The American Le Mans series pitched its tent alongside the Champ Car contingent earlier this year to participate for the first time in the annual star-studded bacchanal that is the Long Beach Grand Prix. This year's grand marshals included filmmaker George Lucas and Playboy impresario Hugh Hefner, but the unofficial stars were alcohol and the merriment it invariably induces.
Toyota, the lead sponsor of the race, has long understood the PR value in having its name associated with Southern California's largest sporting event. (Attendance this year topped 175,000 on each of the race's three days.) By joining in the fun for '07, the ALMS hoped to garner more of the public exposure it needs to build its own series.
The LBGP started in 1975 as a Formula 5000 race, served as the West Coast home of the Formula 1 series from 1976-1983, and, since 1984, has played host to the Indy Car/CART/CHAMP car series. The race is played out on 1.968 miles of surface streets in downtown Long Beach. For 2007, the LBGP enticed 25 ALMS entries to test their mettle on the tricky road course.
Unfortunately, the ALMS teams were afforded precious little time to get acquainted with the unique problems posed by the street circuit. Setup was scheduled for the Thursday before the race, with no track time allotted. Friday provided a 40-minute practice in the morning and a 40-minute qualifying session in the afternoon, splitting the entries into two groups given 20 minutes each to make their best time for grid position. That left only a 20-minute warm-up Saturday morning, with the 100-minute race scheduled for 4:00 in the afternoon.
Severe wind conditions, coupled with an ever-shifting layer of dirt and sand that had blown onto the track surface Friday, made for tricky handling at race time. Getting even slightly off-line produced severe understeer, and the teams were forced to scramble to stay abreast of the changing conditions.
Nonetheless, the race got off to a clean start, and all escaped the opening Turn 1 melee that typifies Long Beach. There is a huge straight before this turn, and speeds are at a maximum coming in. It is not uncommon for one or more racers to overestimate their cars' stopping ability in an attempt to establish an early lead.
Corvette Racing had no competition in its class at Long Beach, as the lone Aston team from Sebring decided to sit out the series and wait for Le Mans. Aston Martin itself had recently been sold to a Dubai-based group fronted by David Richards of Britain's Prodrive. (As of this writing, the new company had just taken over full control of the automaker, prompting speculation that the factory-backed DBR9s would rejoin the ALMS series full time at some point after June's 24 Hours of Le Mans.)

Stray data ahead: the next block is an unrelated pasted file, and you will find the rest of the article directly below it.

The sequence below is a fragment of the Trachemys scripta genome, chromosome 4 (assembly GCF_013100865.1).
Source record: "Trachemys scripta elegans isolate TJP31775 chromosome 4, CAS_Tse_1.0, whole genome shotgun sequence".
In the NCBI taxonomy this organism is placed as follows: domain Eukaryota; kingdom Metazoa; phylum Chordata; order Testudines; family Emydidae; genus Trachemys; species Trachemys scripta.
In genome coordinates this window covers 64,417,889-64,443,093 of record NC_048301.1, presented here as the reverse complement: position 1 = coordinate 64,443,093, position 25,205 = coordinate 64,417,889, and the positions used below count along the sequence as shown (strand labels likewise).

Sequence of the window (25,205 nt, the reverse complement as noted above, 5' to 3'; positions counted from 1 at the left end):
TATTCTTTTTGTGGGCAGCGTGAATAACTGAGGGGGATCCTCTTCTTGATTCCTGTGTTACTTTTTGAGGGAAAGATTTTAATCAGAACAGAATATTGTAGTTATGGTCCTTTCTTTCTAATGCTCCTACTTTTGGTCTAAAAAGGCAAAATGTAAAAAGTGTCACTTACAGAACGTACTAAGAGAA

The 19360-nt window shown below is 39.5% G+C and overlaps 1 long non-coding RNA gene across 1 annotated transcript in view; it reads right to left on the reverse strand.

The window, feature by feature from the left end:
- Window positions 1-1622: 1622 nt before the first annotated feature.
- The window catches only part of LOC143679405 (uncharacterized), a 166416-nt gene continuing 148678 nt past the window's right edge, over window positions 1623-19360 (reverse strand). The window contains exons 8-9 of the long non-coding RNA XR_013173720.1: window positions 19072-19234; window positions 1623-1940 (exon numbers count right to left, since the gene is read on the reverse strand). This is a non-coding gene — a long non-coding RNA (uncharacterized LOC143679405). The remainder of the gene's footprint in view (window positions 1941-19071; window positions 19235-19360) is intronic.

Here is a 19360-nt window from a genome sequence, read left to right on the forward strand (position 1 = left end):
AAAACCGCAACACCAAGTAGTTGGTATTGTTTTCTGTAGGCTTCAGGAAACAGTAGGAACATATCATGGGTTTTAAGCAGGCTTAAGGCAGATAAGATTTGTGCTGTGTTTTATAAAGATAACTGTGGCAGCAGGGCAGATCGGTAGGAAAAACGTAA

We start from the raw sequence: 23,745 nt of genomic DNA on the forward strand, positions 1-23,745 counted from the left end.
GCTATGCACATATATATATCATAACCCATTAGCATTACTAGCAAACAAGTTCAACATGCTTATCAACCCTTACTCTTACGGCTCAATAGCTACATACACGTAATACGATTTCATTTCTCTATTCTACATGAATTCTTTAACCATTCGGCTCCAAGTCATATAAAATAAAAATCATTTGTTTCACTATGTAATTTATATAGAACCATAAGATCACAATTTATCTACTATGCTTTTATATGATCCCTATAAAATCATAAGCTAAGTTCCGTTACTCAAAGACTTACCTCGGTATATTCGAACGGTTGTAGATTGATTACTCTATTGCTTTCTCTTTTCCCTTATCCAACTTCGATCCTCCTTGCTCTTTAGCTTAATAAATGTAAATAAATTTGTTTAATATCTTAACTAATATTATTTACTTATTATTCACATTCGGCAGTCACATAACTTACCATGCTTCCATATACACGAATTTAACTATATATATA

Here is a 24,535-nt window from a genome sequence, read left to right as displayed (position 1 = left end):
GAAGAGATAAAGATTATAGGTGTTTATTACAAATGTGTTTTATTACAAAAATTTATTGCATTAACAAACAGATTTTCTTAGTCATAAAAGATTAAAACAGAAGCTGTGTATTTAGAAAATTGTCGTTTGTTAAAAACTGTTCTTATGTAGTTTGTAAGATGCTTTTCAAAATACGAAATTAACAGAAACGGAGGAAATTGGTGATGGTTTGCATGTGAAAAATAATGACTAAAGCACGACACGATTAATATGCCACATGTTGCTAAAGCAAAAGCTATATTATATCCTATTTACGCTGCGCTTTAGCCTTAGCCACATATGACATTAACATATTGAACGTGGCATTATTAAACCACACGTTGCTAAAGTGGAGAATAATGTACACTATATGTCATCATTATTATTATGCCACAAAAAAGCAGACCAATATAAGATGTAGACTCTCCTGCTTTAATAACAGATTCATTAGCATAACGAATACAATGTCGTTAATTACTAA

Lacking GT1 competition, Corvette Racing team members used the LBGP to hone their driving, pit-stop, and car-prep skills in preparation for Le Mans. But with the Long Beach course offering no runoff, and hard concrete walls standing sentinel at the track's edge, drivers were forced to play the difficult game of pushing the cars to their limits-without surpassing them. Having to replace a fully-developed C6.R so soon before Le Mans could have spelled disaster.
Within 30 minutes of the start, there was an accident that brought out a long, full-course yellow. Many of the teams embroiled in battles for prominence within their respective classes were forced to make pit-stop decisions and strategy adjustments. Corvette Racing, with its focus on team development, rather than blistering race times, kept its drivers out to complete their planned full stints behind the wheel.
The race eventually completed its required time allotment in uneventful fashion. The final standings found the P2 Porsches of Penske racing dealing the dominant, diesel-powered P1 Audi R10s their first overall defeat. Corvette Racing, meanwhile, grabbed uncontested First and Second Places in class.
With Long Beach in the books, Corvette Racing looked forward to two more "tune-up" races-Houston and Salt Lake-leading up to the 24 Hours of Le Mans. Given the heavy Aston presence expected in Sarthe, the C6.R contingent would need to make the most of both of them.